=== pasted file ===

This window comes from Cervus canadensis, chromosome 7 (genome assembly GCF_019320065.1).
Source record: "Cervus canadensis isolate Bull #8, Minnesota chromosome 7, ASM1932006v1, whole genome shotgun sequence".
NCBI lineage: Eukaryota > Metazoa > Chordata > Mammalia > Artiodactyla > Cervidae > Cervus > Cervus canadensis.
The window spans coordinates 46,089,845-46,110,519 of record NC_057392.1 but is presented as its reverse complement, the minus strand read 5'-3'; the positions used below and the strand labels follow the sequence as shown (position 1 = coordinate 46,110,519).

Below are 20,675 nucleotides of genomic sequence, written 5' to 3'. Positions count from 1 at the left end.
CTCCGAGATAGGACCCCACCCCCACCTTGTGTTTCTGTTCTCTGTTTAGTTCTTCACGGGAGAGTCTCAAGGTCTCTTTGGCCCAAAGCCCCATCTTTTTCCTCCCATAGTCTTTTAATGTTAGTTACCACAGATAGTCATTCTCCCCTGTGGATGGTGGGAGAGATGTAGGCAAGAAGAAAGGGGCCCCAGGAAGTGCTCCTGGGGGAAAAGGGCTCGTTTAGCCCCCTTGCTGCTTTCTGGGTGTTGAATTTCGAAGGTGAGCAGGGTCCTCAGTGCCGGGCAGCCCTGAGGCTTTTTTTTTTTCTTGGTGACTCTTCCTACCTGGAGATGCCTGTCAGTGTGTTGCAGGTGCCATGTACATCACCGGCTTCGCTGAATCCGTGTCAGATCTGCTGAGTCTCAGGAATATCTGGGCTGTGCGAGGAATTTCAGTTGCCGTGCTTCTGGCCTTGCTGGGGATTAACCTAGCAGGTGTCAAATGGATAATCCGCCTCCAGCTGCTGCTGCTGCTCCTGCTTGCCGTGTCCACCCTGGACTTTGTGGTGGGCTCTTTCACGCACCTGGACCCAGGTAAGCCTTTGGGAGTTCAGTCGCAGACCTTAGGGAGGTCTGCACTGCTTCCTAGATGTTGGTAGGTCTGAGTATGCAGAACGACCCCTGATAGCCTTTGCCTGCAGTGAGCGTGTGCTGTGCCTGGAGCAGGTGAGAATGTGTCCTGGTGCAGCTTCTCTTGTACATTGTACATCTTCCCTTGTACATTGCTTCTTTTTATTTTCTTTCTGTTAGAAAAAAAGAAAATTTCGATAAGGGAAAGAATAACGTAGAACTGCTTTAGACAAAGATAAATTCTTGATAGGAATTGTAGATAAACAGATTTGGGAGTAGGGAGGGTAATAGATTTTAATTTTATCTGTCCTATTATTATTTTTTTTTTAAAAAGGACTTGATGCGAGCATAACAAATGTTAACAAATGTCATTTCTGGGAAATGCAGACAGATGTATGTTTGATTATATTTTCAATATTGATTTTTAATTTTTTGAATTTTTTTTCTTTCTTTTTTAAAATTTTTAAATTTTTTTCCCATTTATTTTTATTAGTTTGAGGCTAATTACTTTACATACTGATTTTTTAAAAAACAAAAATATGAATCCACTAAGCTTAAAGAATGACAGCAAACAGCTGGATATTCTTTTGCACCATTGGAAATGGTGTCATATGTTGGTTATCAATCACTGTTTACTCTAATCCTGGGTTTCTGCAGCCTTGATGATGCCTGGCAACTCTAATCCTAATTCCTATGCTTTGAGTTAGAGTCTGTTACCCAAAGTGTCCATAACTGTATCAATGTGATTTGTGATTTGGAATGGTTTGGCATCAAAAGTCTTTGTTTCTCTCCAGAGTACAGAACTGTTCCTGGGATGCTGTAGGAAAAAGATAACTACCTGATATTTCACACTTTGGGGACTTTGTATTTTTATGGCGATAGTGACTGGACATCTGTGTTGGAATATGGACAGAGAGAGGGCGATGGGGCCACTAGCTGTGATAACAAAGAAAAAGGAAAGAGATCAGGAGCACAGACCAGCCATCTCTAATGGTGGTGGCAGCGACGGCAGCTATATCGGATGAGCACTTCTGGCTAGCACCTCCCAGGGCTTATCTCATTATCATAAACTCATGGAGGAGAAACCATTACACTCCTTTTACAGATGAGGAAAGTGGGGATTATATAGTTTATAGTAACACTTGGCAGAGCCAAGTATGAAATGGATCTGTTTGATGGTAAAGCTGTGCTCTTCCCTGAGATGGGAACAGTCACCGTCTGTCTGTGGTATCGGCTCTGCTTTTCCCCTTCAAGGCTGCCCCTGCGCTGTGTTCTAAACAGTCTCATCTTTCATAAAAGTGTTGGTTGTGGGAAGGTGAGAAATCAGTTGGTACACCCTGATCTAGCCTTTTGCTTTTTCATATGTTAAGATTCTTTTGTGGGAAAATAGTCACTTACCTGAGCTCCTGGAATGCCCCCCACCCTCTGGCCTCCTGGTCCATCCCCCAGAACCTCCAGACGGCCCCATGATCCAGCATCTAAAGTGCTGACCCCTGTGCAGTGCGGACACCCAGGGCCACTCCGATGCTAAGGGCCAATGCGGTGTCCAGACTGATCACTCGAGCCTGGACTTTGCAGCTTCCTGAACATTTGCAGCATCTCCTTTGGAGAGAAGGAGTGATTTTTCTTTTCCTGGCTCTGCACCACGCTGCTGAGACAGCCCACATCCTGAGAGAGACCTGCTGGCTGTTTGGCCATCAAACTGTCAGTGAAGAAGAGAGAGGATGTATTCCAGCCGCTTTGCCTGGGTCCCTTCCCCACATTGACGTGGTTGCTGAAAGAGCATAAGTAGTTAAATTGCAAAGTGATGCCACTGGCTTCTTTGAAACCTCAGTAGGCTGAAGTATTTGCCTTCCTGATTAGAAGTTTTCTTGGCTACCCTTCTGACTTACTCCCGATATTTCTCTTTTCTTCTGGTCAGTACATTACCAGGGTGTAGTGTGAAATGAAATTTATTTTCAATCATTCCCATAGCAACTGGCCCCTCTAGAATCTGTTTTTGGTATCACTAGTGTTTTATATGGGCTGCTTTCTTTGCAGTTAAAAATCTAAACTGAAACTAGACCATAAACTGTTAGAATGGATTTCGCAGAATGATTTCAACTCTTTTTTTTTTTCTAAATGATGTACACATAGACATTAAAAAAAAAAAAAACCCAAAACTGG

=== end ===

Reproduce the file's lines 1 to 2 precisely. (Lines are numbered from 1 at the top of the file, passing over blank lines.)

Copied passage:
This window comes from Cervus canadensis, chromosome 7 (genome assembly GCF_019320065.1).
Source record: "Cervus canadensis isolate Bull #8, Minnesota chromosome 7, ASM1932006v1, whole genome shotgun sequence".